It’s time to tackle the 3/10 year bar!

Author: on May 1, 2017


Perhaps not since the Japanese internment camps of the 1940’s, or during the aftermath of 9/11, have immigrants been more fearful than they are now.  Never have I seen immigration attorneys and advocates more concerned about what might happen to their clients and communities. And never has an administration been more brazen and hostile against immigrants in the name of enforcement and the rule of law.

So what can be done?  The answer is, we raise the bar on the fight! But with so much to fight for, where do we even begin? The border wall? Detention beds? Raids? Protecting DREAMers? Defending sanctuary cities? There are so many important issues to advocate for.

What most of these issues have in common is the intent to remove people as quickly as possible, without due process or humanitarian consideration. These disastrous proposed changes will affect people who have been here since they were children and only know America as home; people who have been living here with their U.S. citizen or lawful permanent resident families; people who are victims of domestic violence or other crimes; people who are running their own businesses and hiring American workers; people whose only crime was to enter the U.S. without status, in most cases many years ago, and often not of their choosing.

President Trump promised that only “bad hombres” would be deported and that a system would be put in place for people to come back legally. But we are seeing the opposite.  People are being detained and deported, seemingly randomly, sometimes during simple check-ins with Immigration and Customs Enforcement (ICE).

Removing mothers, DREAMers and people with longstanding community ties doesn’t make America safer. Removing them doesn’t respect the values upon which this country was founded. And removing them is ripping apart families in the most heartbreaking way imaginable.

For example, 23-year-old Deferred Action for Childhood Arrival (DACA) recipient Juan Manuel Montes was deported from the U.S. back to Mexico.  He did not have a criminal background.  He cannot come back to the U.S. because he is subject to a 10-year bar from returning. His case is ongoing and the National Immigration Law Center is leading that fight as the Department of Homeland Security (DHS) refuses to share information with the attorneys about his interactions with officers.

Another example of someone trying to “come back legally” is Karl* from an Eastern European country. Karl has a successful business that employs a number of American workers. He is out of status and would desperately like to get back into status. Although he would be eligible for a nonimmigrant or investor visa, should he leave or be removed from the U.S., he would not be able to return for at least 10 years, same as Juan Manuel. His business would fail and his employees would be left without jobs.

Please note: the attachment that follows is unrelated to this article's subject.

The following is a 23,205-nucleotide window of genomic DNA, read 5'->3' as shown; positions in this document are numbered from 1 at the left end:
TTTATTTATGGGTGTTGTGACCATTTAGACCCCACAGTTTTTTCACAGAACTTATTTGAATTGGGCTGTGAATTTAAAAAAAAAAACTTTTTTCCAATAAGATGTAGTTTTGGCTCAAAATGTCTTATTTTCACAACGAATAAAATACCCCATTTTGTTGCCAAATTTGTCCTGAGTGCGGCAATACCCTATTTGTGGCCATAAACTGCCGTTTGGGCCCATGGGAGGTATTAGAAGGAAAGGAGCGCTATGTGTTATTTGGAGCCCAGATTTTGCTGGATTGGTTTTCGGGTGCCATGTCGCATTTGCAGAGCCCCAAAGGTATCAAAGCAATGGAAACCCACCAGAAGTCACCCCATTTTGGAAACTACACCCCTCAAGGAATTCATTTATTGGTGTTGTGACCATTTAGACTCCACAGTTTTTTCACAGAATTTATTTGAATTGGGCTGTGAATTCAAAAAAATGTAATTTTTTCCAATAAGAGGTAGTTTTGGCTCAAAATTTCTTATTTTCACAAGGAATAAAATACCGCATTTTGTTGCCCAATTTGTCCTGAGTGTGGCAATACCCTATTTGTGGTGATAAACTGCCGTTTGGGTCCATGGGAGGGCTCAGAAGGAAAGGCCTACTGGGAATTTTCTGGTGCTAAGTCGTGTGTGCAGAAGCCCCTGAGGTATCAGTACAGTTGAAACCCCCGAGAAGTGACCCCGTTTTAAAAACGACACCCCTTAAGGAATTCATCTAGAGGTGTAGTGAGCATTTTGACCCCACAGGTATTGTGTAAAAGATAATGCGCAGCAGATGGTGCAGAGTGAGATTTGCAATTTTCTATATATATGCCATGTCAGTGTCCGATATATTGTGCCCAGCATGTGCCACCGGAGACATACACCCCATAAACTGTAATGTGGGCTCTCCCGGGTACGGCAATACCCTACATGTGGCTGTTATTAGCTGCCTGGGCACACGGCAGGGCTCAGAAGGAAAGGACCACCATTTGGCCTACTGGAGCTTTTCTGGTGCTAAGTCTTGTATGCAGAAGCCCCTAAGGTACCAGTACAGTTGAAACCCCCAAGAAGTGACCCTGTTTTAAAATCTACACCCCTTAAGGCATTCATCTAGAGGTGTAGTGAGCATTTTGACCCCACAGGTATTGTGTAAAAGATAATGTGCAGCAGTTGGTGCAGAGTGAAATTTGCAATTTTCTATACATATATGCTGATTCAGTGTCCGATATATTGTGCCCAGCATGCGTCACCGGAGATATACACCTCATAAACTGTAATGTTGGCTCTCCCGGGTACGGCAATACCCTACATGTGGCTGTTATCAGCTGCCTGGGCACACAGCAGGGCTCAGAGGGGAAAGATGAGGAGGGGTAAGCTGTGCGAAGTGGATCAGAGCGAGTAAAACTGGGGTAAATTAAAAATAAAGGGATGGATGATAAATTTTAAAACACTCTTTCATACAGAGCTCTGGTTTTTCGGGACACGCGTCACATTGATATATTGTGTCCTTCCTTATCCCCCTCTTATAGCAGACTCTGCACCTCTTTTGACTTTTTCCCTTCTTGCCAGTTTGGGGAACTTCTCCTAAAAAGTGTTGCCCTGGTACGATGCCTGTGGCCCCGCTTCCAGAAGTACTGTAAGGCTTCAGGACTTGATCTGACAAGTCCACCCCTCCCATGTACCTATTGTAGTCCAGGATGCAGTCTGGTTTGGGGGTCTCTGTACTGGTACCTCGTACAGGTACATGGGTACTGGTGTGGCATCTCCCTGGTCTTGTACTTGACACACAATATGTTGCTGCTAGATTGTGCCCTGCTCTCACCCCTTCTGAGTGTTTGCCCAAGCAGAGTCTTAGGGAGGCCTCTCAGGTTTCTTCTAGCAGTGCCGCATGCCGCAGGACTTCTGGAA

If the rhetoric of this administration is to tell people “come back legally,” then a legal path must be created so that they can quickly return and reunite with their families.

While the ideal solution is real comprehensive immigration reform, that is a long fight and is not going to happen anytime soon. So, I propose that we tackle the 3/10 year bar with expediency. If we cannot stop the deportation of all immigrants caught up by a deportation force on steroids, maybe we can focus on a way to bring them back. And the only way to do that is remove the 3/10 year bar law that was put in place in 1996.

It is likely to cause an uproar and it will be an uphill struggle. But perhaps we start with what is happening now – remove the 3/10 year bar for only those who arrived in the U.S. before November 8, 2016 (election day).  There is room to be creative.

There is no question in my mind that as immigration lawyers, advocates and organizers, the 3/10 year bar issue must be pushed to the top of the agenda because we need to have an option for those we’re not able to save before removal. This would give them a chance to return, to rebuild their lives, to care for their children, and contribute to our communities and country. Let’s be creative with policy solutions and give Congress a chance to take action on a small piece of the immigration law puzzle, with a simple solution to address the needs of today.